Salt: Ready-to-eat foods and processed food products contain higher levels of sodium or salt, which may cause a temporary spike in blood pressure.
Saturated Fat: Saturated fats in fried foods, fatty red meat, poultry skin, butter, cheese, tropical oils, lard, and dairy products, are rich in low-density lipoproteins (LDL). Consumption of such products may raise blood pressure levels in the long run as LDL tends to build up in the blood vessels restricting the flow of blood.
Can Not Eating Cause High Blood Pressure?
Not eating for a few minutes or 1-2 hours before measuring your blood pressure value may not impact the blood pressure, but fasting for a longer duration may drop the blood pressure. Plus, it may potentially increase the odds of experiencing nutritional inadequacies and electrolyte imbalance.
When Should You Check Blood Pressure?
As the different activities influence the blood pressure, making it fluctuate throughout the day, it is recommended to check it every day around the same time.
- Do not check blood pressure after eating, smoking, or drinking. Wait for at least 30 minutes.
- Wait for 30-45 minutes after exercising before taking the reading.
- Empty your bladder before measuring the levels.
- Sit and relax by sitting with a straight back, uncrossed legs, and both feet touching the floor.
- Rest the arm on a flat surface before taking the reading after 5 minutes in this position.
- Measure thrice at one-minute intervals to take an average value.
- Do not talk or move your arm during the measurement as it may affect the final result.
Other Factors to Take Care Of
- Make sure the room temperature is normal for you. Your blood pressure may spike temporarily if you feel cold.
- Use the correct cuff size. If the cuff is too tight or loose, your blood pressure levels can get affected.
- Put the cuff on bare skin. Putting it over clothing can affect the findings.
- Relax your mind and avoid stressful thoughts.
When to Consult a Doctor?
Everyone above the age of 29 years should get their blood pressure checked at least once a year. If hypertension runs in your family, it is a good option to start monitoring your blood pressure once you are 35 years of age. Sooner, if you have a sedentary lifestyle and tend to consume a lot of packaged food.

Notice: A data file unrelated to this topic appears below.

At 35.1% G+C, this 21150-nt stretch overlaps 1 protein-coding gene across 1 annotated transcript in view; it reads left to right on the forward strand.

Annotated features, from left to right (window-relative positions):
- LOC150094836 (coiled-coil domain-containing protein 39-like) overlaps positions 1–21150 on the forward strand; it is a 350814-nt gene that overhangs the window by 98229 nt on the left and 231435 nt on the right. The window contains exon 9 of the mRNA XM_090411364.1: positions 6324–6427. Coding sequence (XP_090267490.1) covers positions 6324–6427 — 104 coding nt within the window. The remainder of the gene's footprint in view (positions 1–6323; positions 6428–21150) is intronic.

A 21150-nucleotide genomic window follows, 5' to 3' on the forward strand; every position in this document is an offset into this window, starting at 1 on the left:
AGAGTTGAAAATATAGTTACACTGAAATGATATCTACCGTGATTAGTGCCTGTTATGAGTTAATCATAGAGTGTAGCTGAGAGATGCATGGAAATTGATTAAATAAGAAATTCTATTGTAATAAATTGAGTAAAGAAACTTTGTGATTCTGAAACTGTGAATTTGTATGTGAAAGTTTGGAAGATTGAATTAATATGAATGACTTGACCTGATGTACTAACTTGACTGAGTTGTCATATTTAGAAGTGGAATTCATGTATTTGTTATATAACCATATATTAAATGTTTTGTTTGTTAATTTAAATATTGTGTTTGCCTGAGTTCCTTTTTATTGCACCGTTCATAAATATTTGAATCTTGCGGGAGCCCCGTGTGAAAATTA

You should discuss with your doctor if your blood pressure reading is higher than normal. The doctor may advise further tests to evaluate your health status and suggest a suitable treatment.
- In case your blood pressure levels are turning out to be over 120/80 mmHg but less than 139/89 mmHg, you fall in the prehypertension category.
- The doctor may suggest you modify your diet and increase your physical activity.
- Cutting back salt, saturated fats, and processed foods may help you manage your blood pressure.
- Following a specialized diet such as the Mediterranean diet or DASH (Dietary Approaches to Stop Hypertension) diet may help lower blood pressure.
- If you have hypertension, the doctor may prescribe some medications along with dietary and lifestyle changes.
- Usually, medications such as Enalapril-5 are prescribed in combination with another antihypertensive. The antihypertensive pills are to be used once daily and are quite effective in maintaining blood pressure levels.
- Medications alone cannot do all the work, the dietary modifications and lifestyle changes are necessary. Include more wholesome food products rich in protein, fiber, potassium, and magnesium. Try working out at least three times a week, or go for a walk/jog around the block every day.
Many factors, like eating food, drinking alcohol, smoking, exercising, etc., may influence blood pressure results. Temporary spikes are normal and nothing to worry about. Does eating raise blood pressure or lower it? If you already have hypertension or have the potential to develop it, you should be cautious of the type of food you are consuming to maintain raising blood pressure.
But before making serious changes to your lifestyle, you should discuss with your doctor and verify if you are using the correct procedure to check your blood pressure.
- Do not measure soon after eating, smoking, drinking alcohol, or exercising.
- Using a loose or tight cuff for measurement may give false results.
- Being stressed, fidgety, and improperly placing your arm may affect the reading as well.